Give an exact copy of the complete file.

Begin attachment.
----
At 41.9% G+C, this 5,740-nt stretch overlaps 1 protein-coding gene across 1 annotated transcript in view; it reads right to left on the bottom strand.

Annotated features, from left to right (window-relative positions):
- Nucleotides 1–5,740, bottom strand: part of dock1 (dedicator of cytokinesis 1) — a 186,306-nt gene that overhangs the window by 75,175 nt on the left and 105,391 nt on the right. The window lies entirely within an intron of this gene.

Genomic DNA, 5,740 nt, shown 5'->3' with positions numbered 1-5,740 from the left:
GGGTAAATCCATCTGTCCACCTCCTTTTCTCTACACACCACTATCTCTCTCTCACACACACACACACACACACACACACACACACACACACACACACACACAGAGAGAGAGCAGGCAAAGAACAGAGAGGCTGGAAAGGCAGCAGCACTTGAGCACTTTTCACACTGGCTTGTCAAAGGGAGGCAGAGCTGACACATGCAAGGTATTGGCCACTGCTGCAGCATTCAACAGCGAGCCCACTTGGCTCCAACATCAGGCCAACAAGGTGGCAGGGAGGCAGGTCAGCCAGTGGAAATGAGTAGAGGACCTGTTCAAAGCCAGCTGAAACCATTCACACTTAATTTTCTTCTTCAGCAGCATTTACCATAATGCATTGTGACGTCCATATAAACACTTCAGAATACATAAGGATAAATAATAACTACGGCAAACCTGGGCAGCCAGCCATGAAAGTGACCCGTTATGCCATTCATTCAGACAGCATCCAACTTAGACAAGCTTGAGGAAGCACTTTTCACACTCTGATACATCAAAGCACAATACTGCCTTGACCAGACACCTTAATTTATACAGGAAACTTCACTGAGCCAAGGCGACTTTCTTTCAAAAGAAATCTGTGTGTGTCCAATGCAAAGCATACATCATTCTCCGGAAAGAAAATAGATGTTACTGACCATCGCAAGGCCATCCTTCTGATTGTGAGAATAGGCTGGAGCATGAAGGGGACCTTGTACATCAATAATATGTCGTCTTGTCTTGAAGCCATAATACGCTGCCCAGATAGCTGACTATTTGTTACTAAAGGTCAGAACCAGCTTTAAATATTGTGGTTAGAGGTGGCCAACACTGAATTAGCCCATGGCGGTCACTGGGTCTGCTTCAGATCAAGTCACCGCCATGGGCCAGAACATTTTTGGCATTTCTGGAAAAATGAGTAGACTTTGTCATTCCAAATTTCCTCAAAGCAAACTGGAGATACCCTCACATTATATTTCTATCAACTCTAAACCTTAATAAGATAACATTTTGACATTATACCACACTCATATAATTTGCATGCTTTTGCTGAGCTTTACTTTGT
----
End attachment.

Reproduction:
At 41.9% G+C, this 5,740-nt stretch overlaps 1 protein-coding gene across 1 annotated transcript in view; it reads right to left on the bottom strand.

Annotated features, from left to right (window-relative positions):
- Nucleotides 1–5,740, bottom strand: part of dock1 (dedicator of cytokinesis 1) — a 186,306-nt gene that overhangs the window by 75,175 nt on the left and 105,391 nt on the right. The window lies entirely within an intron of this gene.

Genomic DNA, 5,740 nt, shown 5'->3' with positions numbered 1-5,740 from the left:
GGGTAAATCCATCTGTCCACCTCCTTTTCTCTACACACCACTATCTCTCTCTCACACACACACACACACACACACACACACACACACACACACACACACACAGAGAGAGAGCAGGCAAAGAACAGAGAGGCTGGAAAGGCAGCAGCACTTGAGCACTTTTCACACTGGCTTGTCAAAGGGAGGCAGAGCTGACACATGCAAGGTATTGGCCACTGCTGCAGCATTCAACAGCGAGCCCACTTGGCTCCAACATCAGGCCAACAAGGTGGCAGGGAGGCAGGTCAGCCAGTGGAAATGAGTAGAGGACCTGTTCAAAGCCAGCTGAAACCATTCACACTTAATTTTCTTCTTCAGCAGCATTTACCATAATGCATTGTGACGTCCATATAAACACTTCAGAATACATAAGGATAAATAATAACTACGGCAAACCTGGGCAGCCAGCCATGAAAGTGACCCGTTATGCCATTCATTCAGACAGCATCCAACTTAGACAAGCTTGAGGAAGCACTTTTCACACTCTGATACATCAAAGCACAATACTGCCTTGACCAGACACCTTAATTTATACAGGAAACTTCACTGAGCCAAGGCGACTTTCTTTCAAAAGAAATCTGTGTGTGTCCAATGCAAAGCATACATCATTCTCCGGAAAGAAAATAGATGTTACTGACCATCGCAAGGCCATCCTTCTGATTGTGAGAATAGGCTGGAGCATGAAGGGGACCTTGTACATCAATAATATGTCGTCTTGTCTTGAAGCCATAATACGCTGCCCAGATAGCTGACTATTTGTTACTAAAGGTCAGAACCAGCTTTAAATATTGTGGTTAGAGGTGGCCAACACTGAATTAGCCCATGGCGGTCACTGGGTCTGCTTCAGATCAAGTCACCGCCATGGGCCAGAACATTTTTGGCATTTCTGGAAAAATGAGTAGACTTTGTCATTCCAAATTTCCTCAAAGCAAACTGGAGATACCCTCACATTATATTTCTATCAACTCTAAACCTTAATAAGATAACATTTTGACATTATACCACACTCATATAATTTGCATGCTTTTGCTGAGCTTTACTTTGT